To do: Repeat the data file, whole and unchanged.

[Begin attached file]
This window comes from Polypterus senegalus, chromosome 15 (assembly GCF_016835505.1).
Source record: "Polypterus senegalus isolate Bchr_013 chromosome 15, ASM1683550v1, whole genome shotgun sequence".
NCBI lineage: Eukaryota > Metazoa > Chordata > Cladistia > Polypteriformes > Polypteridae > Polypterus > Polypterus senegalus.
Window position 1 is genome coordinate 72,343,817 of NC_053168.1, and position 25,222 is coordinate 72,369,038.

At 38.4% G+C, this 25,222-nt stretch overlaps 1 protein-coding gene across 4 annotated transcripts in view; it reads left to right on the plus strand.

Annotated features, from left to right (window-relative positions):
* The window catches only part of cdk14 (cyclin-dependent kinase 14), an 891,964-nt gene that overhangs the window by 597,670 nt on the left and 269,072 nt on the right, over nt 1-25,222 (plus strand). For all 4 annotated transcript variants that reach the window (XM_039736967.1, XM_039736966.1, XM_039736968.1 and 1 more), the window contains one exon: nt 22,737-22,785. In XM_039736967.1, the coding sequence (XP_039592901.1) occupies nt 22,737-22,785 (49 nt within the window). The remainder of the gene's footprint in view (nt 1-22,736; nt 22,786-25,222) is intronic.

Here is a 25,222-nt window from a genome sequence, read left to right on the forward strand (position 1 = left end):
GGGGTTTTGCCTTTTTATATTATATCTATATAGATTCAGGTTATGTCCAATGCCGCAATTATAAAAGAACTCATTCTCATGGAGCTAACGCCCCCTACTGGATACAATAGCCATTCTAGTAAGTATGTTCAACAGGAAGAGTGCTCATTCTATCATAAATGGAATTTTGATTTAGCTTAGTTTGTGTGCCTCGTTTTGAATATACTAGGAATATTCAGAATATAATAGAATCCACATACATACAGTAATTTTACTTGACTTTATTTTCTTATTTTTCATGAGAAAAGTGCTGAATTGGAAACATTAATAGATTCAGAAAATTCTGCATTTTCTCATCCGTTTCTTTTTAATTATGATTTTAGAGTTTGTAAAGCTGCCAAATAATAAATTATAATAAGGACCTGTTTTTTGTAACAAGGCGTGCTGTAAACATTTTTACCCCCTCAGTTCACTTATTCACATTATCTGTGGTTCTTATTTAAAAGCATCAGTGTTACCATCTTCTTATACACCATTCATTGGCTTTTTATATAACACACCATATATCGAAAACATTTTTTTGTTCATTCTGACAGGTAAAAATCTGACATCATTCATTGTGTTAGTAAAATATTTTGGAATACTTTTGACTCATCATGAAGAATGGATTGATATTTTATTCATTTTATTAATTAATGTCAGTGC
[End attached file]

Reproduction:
This window comes from Polypterus senegalus, chromosome 15 (assembly GCF_016835505.1).
Source record: "Polypterus senegalus isolate Bchr_013 chromosome 15, ASM1683550v1, whole genome shotgun sequence".
NCBI lineage: Eukaryota > Metazoa > Chordata > Cladistia > Polypteriformes > Polypteridae > Polypterus > Polypterus senegalus.
Window position 1 is genome coordinate 72,343,817 of NC_053168.1, and position 25,222 is coordinate 72,369,038.

At 38.4% G+C, this 25,222-nt stretch overlaps 1 protein-coding gene across 4 annotated transcripts in view; it reads left to right on the plus strand.

Annotated features, from left to right (window-relative positions):
* The window catches only part of cdk14 (cyclin-dependent kinase 14), an 891,964-nt gene that overhangs the window by 597,670 nt on the left and 269,072 nt on the right, over nt 1-25,222 (plus strand). For all 4 annotated transcript variants that reach the window (XM_039736967.1, XM_039736966.1, XM_039736968.1 and 1 more), the window contains one exon: nt 22,737-22,785. In XM_039736967.1, the coding sequence (XP_039592901.1) occupies nt 22,737-22,785 (49 nt within the window). The remainder of the gene's footprint in view (nt 1-22,736; nt 22,786-25,222) is intronic.

Here is a 25,222-nt window from a genome sequence, read left to right on the forward strand (position 1 = left end):
GGGGTTTTGCCTTTTTATATTATATCTATATAGATTCAGGTTATGTCCAATGCCGCAATTATAAAAGAACTCATTCTCATGGAGCTAACGCCCCCTACTGGATACAATAGCCATTCTAGTAAGTATGTTCAACAGGAAGAGTGCTCATTCTATCATAAATGGAATTTTGATTTAGCTTAGTTTGTGTGCCTCGTTTTGAATATACTAGGAATATTCAGAATATAATAGAATCCACATACATACAGTAATTTTACTTGACTTTATTTTCTTATTTTTCATGAGAAAAGTGCTGAATTGGAAACATTAATAGATTCAGAAAATTCTGCATTTTCTCATCCGTTTCTTTTTAATTATGATTTTAGAGTTTGTAAAGCTGCCAAATAATAAATTATAATAAGGACCTGTTTTTTGTAACAAGGCGTGCTGTAAACATTTTTACCCCCTCAGTTCACTTATTCACATTATCTGTGGTTCTTATTTAAAAGCATCAGTGTTACCATCTTCTTATACACCATTCATTGGCTTTTTATATAACACACCATATATCGAAAACATTTTTTTGTTCATTCTGACAGGTAAAAATCTGACATCATTCATTGTGTTAGTAAAATATTTTGGAATACTTTTGACTCATCATGAAGAATGGATTGATATTTTATTCATTTTATTAATTAATGTCAGTGC